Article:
I refill my bottles with my Brita filter pitcher, but when I’m a millionaire, I’m going to buy my own seltzer maker and drink bubbly water like there’s no tomorrow. I’ll be so far beyond plastic and aluminum at that point that I’ll likely use a sterling straw. But I digress. My point is: save the planet, get a friend or family member hydrated, make a historical/design statement and cross someone off your gift list in one fell swoop.

William Morris-inspired water bottles, $14.95
Sigg Maharadsha bottle, $24.99
Sigg holiday bottle, $24.99
Sigg, Sigg and more Sigg

Charm-i-days Idea # 8: Fun with biology

December 13, 2008
Sea monkey upgrade

Sea monkey upgrade

For the scientific Santa on your list: eco-systems for your viewing pleasure and a plant that responds to your touch.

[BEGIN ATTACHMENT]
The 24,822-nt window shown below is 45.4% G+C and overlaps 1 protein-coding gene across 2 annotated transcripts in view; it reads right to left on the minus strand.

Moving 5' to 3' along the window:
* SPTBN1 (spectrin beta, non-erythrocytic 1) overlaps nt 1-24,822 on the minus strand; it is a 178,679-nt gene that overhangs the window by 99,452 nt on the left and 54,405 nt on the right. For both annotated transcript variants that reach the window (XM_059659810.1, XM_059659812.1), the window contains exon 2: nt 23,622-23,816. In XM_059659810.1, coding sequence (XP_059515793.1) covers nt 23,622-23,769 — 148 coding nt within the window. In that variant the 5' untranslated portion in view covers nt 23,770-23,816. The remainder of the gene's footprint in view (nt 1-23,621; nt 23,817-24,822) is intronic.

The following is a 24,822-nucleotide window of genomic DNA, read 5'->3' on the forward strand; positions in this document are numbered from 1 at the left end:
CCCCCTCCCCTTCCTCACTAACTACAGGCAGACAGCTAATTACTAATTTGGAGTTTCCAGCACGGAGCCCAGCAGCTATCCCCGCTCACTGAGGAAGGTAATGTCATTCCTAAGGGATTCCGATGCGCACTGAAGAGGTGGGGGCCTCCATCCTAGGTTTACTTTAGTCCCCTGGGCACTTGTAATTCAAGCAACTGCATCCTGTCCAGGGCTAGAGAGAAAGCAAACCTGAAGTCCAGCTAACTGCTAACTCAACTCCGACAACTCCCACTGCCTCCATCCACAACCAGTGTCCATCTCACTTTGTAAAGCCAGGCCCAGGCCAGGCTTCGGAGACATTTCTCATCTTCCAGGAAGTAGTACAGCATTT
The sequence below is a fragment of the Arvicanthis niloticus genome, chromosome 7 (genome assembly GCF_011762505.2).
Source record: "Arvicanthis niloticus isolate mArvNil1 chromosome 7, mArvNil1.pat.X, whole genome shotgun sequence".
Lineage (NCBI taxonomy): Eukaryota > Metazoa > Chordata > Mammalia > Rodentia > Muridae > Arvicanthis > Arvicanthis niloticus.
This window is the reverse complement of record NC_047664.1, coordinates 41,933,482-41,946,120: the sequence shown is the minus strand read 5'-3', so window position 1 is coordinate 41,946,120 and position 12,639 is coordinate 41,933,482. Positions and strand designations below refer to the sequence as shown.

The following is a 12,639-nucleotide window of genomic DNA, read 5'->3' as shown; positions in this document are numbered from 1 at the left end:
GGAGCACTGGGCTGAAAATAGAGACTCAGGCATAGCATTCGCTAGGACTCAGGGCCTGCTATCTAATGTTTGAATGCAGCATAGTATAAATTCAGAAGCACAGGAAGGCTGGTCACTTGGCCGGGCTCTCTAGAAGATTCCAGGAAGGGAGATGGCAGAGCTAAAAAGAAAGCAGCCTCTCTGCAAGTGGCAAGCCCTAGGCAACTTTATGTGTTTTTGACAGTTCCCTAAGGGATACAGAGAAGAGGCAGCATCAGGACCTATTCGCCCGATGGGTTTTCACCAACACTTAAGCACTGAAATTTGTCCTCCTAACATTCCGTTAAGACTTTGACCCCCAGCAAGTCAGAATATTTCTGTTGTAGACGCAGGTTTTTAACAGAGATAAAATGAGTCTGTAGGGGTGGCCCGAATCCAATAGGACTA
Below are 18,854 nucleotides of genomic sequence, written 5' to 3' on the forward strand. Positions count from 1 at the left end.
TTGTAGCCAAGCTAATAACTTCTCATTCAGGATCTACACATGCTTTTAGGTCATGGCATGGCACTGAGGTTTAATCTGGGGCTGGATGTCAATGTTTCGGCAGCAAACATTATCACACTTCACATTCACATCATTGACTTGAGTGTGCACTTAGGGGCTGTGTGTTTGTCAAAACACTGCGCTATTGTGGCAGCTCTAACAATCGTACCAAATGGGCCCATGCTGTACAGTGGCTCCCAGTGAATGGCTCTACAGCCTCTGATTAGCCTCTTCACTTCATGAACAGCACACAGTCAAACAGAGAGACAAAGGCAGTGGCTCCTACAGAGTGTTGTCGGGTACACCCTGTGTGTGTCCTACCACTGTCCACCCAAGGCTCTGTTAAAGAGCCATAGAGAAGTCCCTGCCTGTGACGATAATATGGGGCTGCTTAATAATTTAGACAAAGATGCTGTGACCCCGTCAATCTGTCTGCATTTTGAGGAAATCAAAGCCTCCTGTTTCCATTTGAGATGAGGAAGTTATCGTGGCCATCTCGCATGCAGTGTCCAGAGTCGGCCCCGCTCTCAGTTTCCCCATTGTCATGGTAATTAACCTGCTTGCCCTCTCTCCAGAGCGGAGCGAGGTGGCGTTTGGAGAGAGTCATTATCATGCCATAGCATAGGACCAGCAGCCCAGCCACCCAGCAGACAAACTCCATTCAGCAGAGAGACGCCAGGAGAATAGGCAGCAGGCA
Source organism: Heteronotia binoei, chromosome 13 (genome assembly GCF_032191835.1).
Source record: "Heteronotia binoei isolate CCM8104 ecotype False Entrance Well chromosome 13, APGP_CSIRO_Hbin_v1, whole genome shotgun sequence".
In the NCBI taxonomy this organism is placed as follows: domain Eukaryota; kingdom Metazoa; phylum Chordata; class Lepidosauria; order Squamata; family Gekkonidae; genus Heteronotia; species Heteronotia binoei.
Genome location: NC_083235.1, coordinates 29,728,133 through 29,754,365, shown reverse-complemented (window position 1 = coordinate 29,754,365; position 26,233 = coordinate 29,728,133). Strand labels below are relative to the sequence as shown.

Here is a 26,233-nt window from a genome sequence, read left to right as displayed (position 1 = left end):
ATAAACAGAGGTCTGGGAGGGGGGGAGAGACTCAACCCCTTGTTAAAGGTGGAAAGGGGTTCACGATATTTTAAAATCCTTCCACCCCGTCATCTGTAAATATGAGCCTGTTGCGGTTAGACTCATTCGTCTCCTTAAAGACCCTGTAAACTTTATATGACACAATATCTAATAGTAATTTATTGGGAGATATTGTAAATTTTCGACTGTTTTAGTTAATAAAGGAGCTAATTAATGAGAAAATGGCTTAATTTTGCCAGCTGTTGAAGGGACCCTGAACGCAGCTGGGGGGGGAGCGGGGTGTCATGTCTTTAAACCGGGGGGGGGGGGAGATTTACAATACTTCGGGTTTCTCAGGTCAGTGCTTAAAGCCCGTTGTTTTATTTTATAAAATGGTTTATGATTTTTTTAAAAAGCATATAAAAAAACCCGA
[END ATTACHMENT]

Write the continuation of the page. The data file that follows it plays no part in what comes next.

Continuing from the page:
My friend Andrea describes these ecospheres by Viva Terra simply by saying they’re “way cooler than sea monkeys,” and I think she sums it up quite charmingly. The hand-blown glass orb is pretty on its own but also contains a whole world of plants, shrimp, algae and microorganisms. The sphere-dwellers require some light, but other than that are pretty low-maintenance, which is more than we can say for other holiday pets.

I did love my sea monkeys as a little girl – I found myself completely transfixed by the happy-looking sea monkey family on the box. (I think I wanted to live inside that little bubble.) I never had much luck with the actual sea monkeys, though – I just looked at the package a lot. So now we have a sophisticated, grown-up version to entertain us and to look pretty on a shelf.